Bloodstock Open Air – Day 1 (Friday)

"It was an emotional end to the Friday as it marked the final appearance of Twisted Sister on UK soil. Everyone was there for them and the show drew the biggest crowd in festival history."

Rebecca Black once sang that we had gotta get down on Friday, and there was a lot to be excited about on the Friday. We had the first UK gig of Venom for a decade, the long awaited return to the UK for Stuck Mojo and Misery Loves Co, the biggest shows of their careers for some homegrown heroes as well as the final bow in the UK for Twisted Sister.

Bloodstock Gloryhammer

As is tradition at Bloodstock, the opening slot on the Friday went to a British band and that honour fell to Hark. Hark were a wonderful start to the day, heavy on the groovy riffs with buckets full of swagger. At times Hark came across as a young Mastodon, confident in their music but not afraid to break from trend. ‘Palendromeda’ closed a fantastic set which resulted in the band going down to the barrier to shake some hands from people at the front. A superb start to the day.

Bloodstock at times has been criticised for not booking enough power metal, so the announcement that Gloryhammer would be gracing the main stage was met with outbursts of joy. The hype was real as Gloryhammer went down as one of the highlights of the festival. Despite their set being a short one, Gloryhammer were nothing but fun. Joking around on stage, having a beer drinking competition with their crew and playing some amazing power metal, it was a delight. What I was surprised about was how loud the crowd were, the crowd were loud for the likes of ‘Universe on Fire,’ ‘Angus McFire’ and ‘Unicorn Invasion of Dundee.’ Gloryhammer were the biggest surprise of the day, a glorious sight to behold.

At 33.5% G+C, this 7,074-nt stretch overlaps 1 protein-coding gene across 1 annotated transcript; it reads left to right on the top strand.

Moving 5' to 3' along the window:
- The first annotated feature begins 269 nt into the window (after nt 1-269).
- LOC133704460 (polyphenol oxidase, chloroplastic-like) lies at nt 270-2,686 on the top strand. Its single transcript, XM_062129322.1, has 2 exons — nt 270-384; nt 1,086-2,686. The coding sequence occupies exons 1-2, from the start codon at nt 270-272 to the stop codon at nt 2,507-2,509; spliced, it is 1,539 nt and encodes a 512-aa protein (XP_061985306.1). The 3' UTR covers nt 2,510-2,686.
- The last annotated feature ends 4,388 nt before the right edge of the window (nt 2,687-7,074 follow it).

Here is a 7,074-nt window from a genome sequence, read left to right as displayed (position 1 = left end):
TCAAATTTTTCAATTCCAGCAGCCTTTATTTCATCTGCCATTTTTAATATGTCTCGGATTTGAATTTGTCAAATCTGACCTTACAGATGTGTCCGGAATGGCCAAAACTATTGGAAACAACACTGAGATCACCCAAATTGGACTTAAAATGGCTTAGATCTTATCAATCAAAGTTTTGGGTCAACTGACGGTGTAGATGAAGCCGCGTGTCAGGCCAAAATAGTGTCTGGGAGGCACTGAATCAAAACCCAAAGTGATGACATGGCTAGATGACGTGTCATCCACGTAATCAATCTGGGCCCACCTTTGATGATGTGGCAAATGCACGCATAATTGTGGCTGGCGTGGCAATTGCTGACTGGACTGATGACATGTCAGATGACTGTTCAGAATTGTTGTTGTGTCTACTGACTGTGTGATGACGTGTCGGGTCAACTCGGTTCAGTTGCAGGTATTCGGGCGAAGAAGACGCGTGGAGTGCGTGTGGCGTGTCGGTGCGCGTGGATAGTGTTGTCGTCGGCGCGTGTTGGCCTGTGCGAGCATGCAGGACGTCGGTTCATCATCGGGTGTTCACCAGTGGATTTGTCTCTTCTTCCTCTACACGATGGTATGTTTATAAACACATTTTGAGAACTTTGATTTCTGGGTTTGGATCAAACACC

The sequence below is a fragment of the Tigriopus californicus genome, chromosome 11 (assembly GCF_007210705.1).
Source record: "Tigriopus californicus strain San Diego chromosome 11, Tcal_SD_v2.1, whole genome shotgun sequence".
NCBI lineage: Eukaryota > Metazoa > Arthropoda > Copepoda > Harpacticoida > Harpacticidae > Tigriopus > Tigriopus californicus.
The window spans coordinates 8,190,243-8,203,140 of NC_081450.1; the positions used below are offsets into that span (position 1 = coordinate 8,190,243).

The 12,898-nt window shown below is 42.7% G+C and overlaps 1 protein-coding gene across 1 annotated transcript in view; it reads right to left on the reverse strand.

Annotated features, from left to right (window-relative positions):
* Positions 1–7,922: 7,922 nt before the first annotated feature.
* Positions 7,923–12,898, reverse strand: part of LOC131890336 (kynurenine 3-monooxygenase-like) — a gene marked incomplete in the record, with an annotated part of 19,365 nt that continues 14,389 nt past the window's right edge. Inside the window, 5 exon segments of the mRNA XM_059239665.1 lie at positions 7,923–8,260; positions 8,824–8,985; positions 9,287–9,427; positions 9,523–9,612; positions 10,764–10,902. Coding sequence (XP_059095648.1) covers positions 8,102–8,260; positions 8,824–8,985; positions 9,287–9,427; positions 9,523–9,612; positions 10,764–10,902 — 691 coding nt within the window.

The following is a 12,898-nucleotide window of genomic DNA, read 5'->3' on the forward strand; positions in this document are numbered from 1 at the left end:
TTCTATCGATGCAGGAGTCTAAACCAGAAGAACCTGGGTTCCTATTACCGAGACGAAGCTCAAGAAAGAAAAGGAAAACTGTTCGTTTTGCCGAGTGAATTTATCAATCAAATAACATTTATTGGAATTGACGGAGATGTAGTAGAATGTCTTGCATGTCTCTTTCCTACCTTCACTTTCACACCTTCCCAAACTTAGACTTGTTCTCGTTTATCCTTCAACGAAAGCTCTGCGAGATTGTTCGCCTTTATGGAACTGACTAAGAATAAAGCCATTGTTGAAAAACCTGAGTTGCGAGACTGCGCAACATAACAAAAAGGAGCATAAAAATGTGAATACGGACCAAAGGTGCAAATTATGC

“We’ll probably see you again in two years,” commented Evil Scarecrow frontman Dr. Hell to the masses that had gathered to watch the band. After all, Evil Scarecrow are the Bloodstock house band. Evil Scarecrow are one of the success stories of Bloodstock, they found their feet and their ever growing fan base because of the festival. Every time they play the festival, the crowd is also one of the biggest of the weekend and 2016 was no different. The 10,000 strong crowd danced the ‘Robotoron’, spun to ‘Hurricanado’ and danced the ‘Crabulon.’ Seeing how willing the fans were to get involved made me realise how loved Evil Scarecrow are; it may not have been their best Bloodstock performance, but it was still a wonderful occasion. If they were to return in 2018, I’m sure people would be up for it again.